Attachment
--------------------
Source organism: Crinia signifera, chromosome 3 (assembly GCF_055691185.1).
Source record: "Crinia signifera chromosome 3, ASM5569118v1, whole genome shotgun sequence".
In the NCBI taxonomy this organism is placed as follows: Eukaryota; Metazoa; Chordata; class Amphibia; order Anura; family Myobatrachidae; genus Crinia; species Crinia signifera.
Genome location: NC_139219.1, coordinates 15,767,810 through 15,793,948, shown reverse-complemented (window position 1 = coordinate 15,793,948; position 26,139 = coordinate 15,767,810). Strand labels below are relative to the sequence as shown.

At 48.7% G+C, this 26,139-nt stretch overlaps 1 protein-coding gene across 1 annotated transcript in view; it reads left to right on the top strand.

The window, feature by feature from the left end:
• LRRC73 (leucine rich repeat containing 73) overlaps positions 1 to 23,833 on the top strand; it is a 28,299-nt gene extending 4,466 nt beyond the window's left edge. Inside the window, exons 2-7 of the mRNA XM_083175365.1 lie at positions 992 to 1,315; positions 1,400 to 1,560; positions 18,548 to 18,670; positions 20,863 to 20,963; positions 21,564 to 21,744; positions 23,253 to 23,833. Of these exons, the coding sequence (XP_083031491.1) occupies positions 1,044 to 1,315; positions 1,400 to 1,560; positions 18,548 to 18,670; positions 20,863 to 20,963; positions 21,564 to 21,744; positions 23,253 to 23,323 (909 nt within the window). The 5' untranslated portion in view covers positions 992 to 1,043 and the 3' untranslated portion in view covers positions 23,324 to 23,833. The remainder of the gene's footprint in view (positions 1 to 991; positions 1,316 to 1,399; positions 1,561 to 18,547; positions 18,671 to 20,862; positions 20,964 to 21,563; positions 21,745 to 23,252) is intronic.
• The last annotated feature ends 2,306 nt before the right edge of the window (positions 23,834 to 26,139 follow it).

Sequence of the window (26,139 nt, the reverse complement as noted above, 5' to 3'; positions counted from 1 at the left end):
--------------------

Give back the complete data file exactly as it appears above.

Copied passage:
Source organism: Crinia signifera, chromosome 3 (assembly GCF_055691185.1).
Source record: "Crinia signifera chromosome 3, ASM5569118v1, whole genome shotgun sequence".
In the NCBI taxonomy this organism is placed as follows: Eukaryota; Metazoa; Chordata; class Amphibia; order Anura; family Myobatrachidae; genus Crinia; species Crinia signifera.
Genome location: NC_139219.1, coordinates 15,767,810 through 15,793,948, shown reverse-complemented (window position 1 = coordinate 15,793,948; position 26,139 = coordinate 15,767,810). Strand labels below are relative to the sequence as shown.

At 48.7% G+C, this 26,139-nt stretch overlaps 1 protein-coding gene across 1 annotated transcript in view; it reads left to right on the top strand.

The window, feature by feature from the left end:
• LRRC73 (leucine rich repeat containing 73) overlaps positions 1 to 23,833 on the top strand; it is a 28,299-nt gene extending 4,466 nt beyond the window's left edge. Inside the window, exons 2-7 of the mRNA XM_083175365.1 lie at positions 992 to 1,315; positions 1,400 to 1,560; positions 18,548 to 18,670; positions 20,863 to 20,963; positions 21,564 to 21,744; positions 23,253 to 23,833. Of these exons, the coding sequence (XP_083031491.1) occupies positions 1,044 to 1,315; positions 1,400 to 1,560; positions 18,548 to 18,670; positions 20,863 to 20,963; positions 21,564 to 21,744; positions 23,253 to 23,323 (909 nt within the window). The 5' untranslated portion in view covers positions 992 to 1,043 and the 3' untranslated portion in view covers positions 23,324 to 23,833. The remainder of the gene's footprint in view (positions 1 to 991; positions 1,316 to 1,399; positions 1,561 to 18,547; positions 18,671 to 20,862; positions 20,964 to 21,563; positions 21,745 to 23,252) is intronic.
• The last annotated feature ends 2,306 nt before the right edge of the window (positions 23,834 to 26,139 follow it).

Sequence of the window (26,139 nt, the reverse complement as noted above, 5' to 3'; positions counted from 1 at the left end):